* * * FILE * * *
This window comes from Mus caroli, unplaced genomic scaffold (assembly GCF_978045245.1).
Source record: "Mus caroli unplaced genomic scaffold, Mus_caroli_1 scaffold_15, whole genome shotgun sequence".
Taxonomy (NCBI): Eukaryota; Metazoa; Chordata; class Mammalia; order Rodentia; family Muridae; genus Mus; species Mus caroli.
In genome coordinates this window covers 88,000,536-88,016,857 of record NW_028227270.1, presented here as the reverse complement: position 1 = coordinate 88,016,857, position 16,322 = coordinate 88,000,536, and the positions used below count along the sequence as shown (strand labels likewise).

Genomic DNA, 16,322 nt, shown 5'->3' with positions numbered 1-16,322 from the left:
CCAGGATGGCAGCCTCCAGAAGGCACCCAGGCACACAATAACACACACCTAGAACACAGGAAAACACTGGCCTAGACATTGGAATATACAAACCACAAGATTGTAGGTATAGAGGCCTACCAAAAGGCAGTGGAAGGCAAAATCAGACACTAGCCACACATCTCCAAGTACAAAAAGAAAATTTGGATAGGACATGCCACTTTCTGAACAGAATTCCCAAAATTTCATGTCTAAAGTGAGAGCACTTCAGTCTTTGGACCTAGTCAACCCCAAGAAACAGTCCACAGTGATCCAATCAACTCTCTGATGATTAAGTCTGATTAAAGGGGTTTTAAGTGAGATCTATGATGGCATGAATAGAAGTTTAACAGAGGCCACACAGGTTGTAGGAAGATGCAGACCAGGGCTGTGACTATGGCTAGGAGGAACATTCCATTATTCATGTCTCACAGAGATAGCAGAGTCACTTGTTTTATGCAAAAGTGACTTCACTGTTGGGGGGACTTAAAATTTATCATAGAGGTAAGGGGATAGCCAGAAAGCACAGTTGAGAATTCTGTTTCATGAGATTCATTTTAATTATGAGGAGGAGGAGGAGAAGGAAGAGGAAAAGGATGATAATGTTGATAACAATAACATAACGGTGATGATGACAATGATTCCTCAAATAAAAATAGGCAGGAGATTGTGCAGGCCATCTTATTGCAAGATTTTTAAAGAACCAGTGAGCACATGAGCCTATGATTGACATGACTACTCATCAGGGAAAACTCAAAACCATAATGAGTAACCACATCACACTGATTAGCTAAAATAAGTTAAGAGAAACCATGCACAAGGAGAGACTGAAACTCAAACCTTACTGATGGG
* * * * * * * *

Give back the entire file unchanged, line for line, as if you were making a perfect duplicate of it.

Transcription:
This window comes from Mus caroli, unplaced genomic scaffold (assembly GCF_978045245.1).
Source record: "Mus caroli unplaced genomic scaffold, Mus_caroli_1 scaffold_15, whole genome shotgun sequence".
Taxonomy (NCBI): Eukaryota; Metazoa; Chordata; class Mammalia; order Rodentia; family Muridae; genus Mus; species Mus caroli.
In genome coordinates this window covers 88,000,536-88,016,857 of record NW_028227270.1, presented here as the reverse complement: position 1 = coordinate 88,016,857, position 16,322 = coordinate 88,000,536, and the positions used below count along the sequence as shown (strand labels likewise).

Genomic DNA, 16,322 nt, shown 5'->3' with positions numbered 1-16,322 from the left:
CCAGGATGGCAGCCTCCAGAAGGCACCCAGGCACACAATAACACACACCTAGAACACAGGAAAACACTGGCCTAGACATTGGAATATACAAACCACAAGATTGTAGGTATAGAGGCCTACCAAAAGGCAGTGGAAGGCAAAATCAGACACTAGCCACACATCTCCAAGTACAAAAAGAAAATTTGGATAGGACATGCCACTTTCTGAACAGAATTCCCAAAATTTCATGTCTAAAGTGAGAGCACTTCAGTCTTTGGACCTAGTCAACCCCAAGAAACAGTCCACAGTGATCCAATCAACTCTCTGATGATTAAGTCTGATTAAAGGGGTTTTAAGTGAGATCTATGATGGCATGAATAGAAGTTTAACAGAGGCCACACAGGTTGTAGGAAGATGCAGACCAGGGCTGTGACTATGGCTAGGAGGAACATTCCATTATTCATGTCTCACAGAGATAGCAGAGTCACTTGTTTTATGCAAAAGTGACTTCACTGTTGGGGGGACTTAAAATTTATCATAGAGGTAAGGGGATAGCCAGAAAGCACAGTTGAGAATTCTGTTTCATGAGATTCATTTTAATTATGAGGAGGAGGAGGAGAAGGAAGAGGAAAAGGATGATAATGTTGATAACAATAACATAACGGTGATGATGACAATGATTCCTCAAATAAAAATAGGCAGGAGATTGTGCAGGCCATCTTATTGCAAGATTTTTAAAGAACCAGTGAGCACATGAGCCTATGATTGACATGACTACTCATCAGGGAAAACTCAAAACCATAATGAGTAACCACATCACACTGATTAGCTAAAATAAGTTAAGAGAAACCATGCACAAGGAGAGACTGAAACTCAAACCTTACTGATGGG